Micro-action: What is one fear you can conquer this month?

4. Biking and walking are the best forms of transportation.

Selling our cars was a scary choice, but I'm glad we took the plunge. By riding my bike and walking to my destination, I've noticed incredible details. Details that I wouldn't have noticed 5 years ago; things like the subtle clues of changing seasons.

As I bike or walk down the streets, I'm awe struck by the changing leaves and the blue sky. When I drove everywhere, I failed to notice these beautiful details. A huge part of being car-free is about slowing down and savoring the details of life.

Micro-action: How can you start integrating more walking and biking into your daily routine.

5. Building strong relationships is the key to happiness.

My Great Aunt Mamie used to collect little toys in Cracker Jack boxes. She put these toys in a small red box and as a little girl I would come over and ask for her special little red box. Every time I opened the box, I was filled with awe and amazement. There were little wheels, tiny Disney figurines, and a very tiny Santa. I loved the little toys, but more than anything I loved spending time with my Aunt. She had beautiful blue eyes, a big smile and always played with me. She taught me that building strong relationships is the key to real, long lasting happiness.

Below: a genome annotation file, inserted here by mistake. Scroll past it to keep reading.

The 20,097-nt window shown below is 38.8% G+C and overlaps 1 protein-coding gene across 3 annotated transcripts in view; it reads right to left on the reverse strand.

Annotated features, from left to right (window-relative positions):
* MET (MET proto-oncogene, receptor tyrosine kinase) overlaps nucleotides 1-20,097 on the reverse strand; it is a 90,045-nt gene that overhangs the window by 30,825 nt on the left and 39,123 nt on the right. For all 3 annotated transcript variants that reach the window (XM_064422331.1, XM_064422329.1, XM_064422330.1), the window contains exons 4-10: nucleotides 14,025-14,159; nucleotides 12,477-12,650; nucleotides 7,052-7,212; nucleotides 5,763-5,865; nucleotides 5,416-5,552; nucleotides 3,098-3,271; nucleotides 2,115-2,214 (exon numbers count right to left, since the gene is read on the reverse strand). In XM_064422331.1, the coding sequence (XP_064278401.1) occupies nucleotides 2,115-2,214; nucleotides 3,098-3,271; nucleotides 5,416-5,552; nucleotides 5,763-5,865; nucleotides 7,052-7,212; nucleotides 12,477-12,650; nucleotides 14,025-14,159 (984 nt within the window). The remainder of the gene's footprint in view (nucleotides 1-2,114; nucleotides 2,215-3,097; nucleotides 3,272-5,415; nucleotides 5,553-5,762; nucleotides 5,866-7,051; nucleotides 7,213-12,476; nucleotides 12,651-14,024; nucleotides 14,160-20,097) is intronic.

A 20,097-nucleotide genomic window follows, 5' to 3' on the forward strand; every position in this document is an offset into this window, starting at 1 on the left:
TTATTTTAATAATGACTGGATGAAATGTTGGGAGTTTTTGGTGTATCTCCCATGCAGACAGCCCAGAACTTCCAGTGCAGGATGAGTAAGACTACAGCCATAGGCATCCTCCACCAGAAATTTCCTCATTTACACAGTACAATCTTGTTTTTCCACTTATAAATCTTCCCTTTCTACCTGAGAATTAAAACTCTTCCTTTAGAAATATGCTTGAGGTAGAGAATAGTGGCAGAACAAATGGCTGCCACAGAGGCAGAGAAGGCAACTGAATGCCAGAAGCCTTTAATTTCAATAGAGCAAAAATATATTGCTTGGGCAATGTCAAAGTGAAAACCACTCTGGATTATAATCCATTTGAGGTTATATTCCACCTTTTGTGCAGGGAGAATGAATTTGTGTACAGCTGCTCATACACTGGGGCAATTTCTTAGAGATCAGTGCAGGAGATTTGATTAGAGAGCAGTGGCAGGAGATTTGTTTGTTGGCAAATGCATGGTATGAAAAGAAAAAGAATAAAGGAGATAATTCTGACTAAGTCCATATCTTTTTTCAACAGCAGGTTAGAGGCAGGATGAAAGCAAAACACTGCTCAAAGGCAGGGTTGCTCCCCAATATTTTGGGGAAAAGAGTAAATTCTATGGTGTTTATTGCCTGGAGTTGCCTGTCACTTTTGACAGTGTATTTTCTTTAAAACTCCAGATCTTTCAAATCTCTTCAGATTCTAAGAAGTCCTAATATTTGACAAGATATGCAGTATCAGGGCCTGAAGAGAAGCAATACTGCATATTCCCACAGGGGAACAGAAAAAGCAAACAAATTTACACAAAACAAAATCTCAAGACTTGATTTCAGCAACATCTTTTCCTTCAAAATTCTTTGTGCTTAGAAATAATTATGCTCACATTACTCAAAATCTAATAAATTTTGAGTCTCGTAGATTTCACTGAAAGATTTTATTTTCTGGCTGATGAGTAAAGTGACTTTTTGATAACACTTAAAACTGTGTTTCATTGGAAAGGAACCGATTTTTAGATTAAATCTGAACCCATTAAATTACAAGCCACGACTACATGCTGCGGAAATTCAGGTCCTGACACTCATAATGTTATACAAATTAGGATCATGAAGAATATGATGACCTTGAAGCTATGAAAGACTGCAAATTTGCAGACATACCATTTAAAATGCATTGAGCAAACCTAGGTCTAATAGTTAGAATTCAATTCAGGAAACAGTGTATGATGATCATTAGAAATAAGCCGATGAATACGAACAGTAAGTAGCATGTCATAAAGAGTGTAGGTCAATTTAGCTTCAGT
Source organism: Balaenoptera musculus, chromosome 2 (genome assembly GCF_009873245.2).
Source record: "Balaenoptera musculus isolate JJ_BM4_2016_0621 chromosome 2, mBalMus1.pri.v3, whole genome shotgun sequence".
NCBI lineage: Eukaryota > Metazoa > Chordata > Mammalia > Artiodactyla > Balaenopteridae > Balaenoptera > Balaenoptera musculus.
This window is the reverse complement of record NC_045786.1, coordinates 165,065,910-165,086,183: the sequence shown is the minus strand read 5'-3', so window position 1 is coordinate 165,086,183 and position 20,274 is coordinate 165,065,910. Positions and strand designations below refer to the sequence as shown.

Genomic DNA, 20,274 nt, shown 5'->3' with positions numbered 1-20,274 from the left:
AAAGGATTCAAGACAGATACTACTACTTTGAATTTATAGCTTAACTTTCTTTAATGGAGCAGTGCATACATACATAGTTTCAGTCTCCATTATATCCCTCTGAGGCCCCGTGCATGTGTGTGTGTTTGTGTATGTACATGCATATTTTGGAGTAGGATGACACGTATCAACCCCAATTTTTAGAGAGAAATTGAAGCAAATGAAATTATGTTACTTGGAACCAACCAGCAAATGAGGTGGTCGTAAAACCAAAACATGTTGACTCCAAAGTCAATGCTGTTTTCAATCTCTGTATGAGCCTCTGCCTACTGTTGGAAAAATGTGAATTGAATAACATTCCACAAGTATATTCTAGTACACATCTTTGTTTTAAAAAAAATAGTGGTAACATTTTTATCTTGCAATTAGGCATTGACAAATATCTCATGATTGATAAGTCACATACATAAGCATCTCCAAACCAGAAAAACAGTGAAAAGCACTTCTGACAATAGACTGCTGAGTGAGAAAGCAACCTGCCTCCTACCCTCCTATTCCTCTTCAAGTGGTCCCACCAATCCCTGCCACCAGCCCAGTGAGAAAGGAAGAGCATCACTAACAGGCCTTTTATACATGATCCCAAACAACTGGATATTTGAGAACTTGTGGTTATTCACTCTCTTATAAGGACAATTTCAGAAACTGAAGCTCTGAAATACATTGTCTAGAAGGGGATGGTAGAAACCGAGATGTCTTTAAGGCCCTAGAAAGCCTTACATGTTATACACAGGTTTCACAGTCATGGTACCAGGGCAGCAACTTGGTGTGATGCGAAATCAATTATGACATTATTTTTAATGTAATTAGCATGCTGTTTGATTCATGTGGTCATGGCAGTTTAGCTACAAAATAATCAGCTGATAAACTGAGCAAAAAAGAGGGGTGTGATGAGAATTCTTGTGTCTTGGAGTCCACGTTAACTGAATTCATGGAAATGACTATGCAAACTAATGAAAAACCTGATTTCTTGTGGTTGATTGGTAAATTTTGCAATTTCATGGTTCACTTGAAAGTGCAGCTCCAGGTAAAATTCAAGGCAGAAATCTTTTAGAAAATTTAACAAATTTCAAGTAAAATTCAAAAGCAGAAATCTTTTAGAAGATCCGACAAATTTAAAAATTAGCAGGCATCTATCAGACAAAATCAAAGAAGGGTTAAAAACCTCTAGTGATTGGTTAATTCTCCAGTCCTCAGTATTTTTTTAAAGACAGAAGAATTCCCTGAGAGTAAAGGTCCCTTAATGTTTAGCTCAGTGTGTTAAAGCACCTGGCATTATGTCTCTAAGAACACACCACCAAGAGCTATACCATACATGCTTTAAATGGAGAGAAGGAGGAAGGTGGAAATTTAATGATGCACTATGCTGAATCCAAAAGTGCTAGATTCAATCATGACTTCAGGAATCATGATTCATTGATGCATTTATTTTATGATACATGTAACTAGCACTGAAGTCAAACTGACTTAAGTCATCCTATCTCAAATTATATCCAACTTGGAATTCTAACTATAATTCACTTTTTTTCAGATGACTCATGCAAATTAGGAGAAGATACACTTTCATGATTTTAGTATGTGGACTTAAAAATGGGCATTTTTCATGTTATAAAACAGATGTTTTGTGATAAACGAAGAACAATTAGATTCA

Micro-action: Are there any relationships you've been neglecting? And why?

6. Yoga is a life expanding practice.

I've only been practicing yoga for over a year and still have a lot to learn. But I do know this: similar to being car-free, practicing yoga has taught me to slow down and be mindful of the present moment. I've also learned that my body is capable of amazing things; I am a strong and healthy and that is something to be extremely grateful for. Plus, the practice has decreased my stress levels and made me a whole lot happier.

Micro-action: Start practicing yoga.

7. My definition of success is constantly changing.

When I finished college I thought that being successful required making a lot of money, owning a few cars, and living in a big house. I've learned that I don't care about success; at least not in the traditional sense. My version of success is much more scaled down.

Rather than worry about materialism, I'm more interested in doing work I love, paying my bills, and being happy.

Micro-action: Define what success means to you.

8. Be on your own side.